The World’s Five Tallest Buildings in Pallets
15 Aug 2014
Earlier this year, the US government revealed its plans to further promote the idea of building skyscrapers predominantly made of timber. Although this came as somewhat of a surprise to those within the construction industry, the US Department of Agriculture proved it was serious by launching a $1 million competition to find the most sustainable method of building wooden high-rise buildings and earmarked additional funds to further educate architects on the subject.
While many people may take some convincing about the aesthetic appeal of a wooden skyscraper, there can be little doubt that wood is one of the most advanced building materials available. It ticks all the right boxes as far as environmentally friendly construction goes. It is likely that much of the wood that could be utilised in the construction of these skyscrapers may well be taken from the same source as that which is currently used in the construction of wooden pallets. Because of this, here is a look at the current top five tallest buildings in the world and how they stack up in terms of wooden pallets. The calculation of the number of pallets required to reach each building’s maximum height has been based on a standard pallet height of 150mm.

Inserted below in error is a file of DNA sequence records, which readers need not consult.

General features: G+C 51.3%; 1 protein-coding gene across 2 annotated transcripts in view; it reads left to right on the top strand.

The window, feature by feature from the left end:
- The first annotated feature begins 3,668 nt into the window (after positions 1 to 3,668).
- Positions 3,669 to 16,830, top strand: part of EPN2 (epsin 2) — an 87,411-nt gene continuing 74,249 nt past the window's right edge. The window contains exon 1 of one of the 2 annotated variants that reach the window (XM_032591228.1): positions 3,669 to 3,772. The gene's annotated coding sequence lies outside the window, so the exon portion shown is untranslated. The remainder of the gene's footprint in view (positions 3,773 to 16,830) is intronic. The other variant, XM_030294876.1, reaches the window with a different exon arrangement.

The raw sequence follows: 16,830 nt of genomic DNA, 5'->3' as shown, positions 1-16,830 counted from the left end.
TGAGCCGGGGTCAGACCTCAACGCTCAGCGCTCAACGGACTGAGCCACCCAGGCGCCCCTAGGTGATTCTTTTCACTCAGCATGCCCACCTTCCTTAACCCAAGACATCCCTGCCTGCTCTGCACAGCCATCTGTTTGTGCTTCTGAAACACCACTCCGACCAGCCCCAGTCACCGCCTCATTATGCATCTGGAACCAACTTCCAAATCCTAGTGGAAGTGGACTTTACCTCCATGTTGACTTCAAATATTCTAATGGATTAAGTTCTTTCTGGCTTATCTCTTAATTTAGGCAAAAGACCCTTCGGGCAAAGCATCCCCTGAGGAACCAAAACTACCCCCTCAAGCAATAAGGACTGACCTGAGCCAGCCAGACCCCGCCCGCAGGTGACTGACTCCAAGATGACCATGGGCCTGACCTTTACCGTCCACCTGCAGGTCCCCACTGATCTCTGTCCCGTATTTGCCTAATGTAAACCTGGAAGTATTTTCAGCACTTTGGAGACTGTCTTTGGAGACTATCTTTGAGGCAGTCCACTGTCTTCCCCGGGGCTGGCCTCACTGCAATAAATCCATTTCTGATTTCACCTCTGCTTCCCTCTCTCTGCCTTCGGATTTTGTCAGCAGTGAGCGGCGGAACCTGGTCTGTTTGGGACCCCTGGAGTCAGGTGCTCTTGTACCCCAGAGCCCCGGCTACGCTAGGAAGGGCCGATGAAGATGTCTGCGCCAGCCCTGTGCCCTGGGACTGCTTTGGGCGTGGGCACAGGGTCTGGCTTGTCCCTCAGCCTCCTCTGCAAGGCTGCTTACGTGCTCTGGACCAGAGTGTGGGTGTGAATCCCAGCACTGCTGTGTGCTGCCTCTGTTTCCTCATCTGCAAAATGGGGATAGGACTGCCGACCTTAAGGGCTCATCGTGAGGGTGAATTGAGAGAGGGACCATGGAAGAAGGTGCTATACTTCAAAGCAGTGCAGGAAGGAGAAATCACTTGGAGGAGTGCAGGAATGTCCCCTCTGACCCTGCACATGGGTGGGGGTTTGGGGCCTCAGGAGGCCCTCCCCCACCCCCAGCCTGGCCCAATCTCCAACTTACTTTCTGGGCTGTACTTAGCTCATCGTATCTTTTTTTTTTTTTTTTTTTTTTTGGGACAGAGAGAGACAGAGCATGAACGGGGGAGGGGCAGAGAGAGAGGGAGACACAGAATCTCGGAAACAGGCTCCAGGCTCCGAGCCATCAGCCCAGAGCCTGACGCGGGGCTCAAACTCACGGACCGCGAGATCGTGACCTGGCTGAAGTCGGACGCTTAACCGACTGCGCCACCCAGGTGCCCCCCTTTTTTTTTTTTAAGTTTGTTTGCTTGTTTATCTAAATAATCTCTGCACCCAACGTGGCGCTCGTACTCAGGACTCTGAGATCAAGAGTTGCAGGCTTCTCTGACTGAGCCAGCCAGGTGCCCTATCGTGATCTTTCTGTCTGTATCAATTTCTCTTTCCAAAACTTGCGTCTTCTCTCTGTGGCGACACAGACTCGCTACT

5. Shanghai World Financial Centre: 1,614 feet – 3,280 Pallets
When this structure, located in the Pudong district of Shanghai, was topped out in September 2007, not only was it the tallest building in mainland China, but it also happened to be the second tallest in the world. Stacking 3,280 wooden pallets on top of one another would take you past offices, a hotel, a shopping mall and the world’s highest observation deck.
4. Taipei 101: 1,669 feet – 3,392 Pallets
As can be gathered from its name, this skyscraper is located in the city of Taipei in Taiwan. It was built as a symbol of Asian technology. In addition to representing local tradition, the Taipei 101 is recognised as the most environmentally friendly tall building in the world. Just imagine how that green rating would rocket still further if the building happened to be constructed of wood.
3. One World Trade Centre: 1,776 feet – 3,609 Pallets
Rising from the ashes of the original World Trade Centre, this new symbol of New York pride is also known, quite appropriately, as the Freedom Tower. With a stack of 3,609 wooden pallets required to match its height, One World Trade Centre is the tallest building in the Western Hemisphere.
2. Makkah Royal Clock Tower Hotel: 1,972 feet – 4,008 Pallets
The first structure on this list to break the magic 4,000-pallet barrier, this magnificent building in the holy city of Mecca holds a number of records. Not only is it the tallest hotel, and indeed clock-tower, in the world, but the clock face which adorns its sides also happens to be the largest in existence.
1. Burj Khalifa: 2,723 feet – 5,534 Pallets
Since 2009, the Burj Khalifa in the city of Dubai has reigned supreme as the tallest building in the world. The stack of 5,534 wooden pallets needed to reach this structure’s height is an astonishing 38% larger than the next building on this list.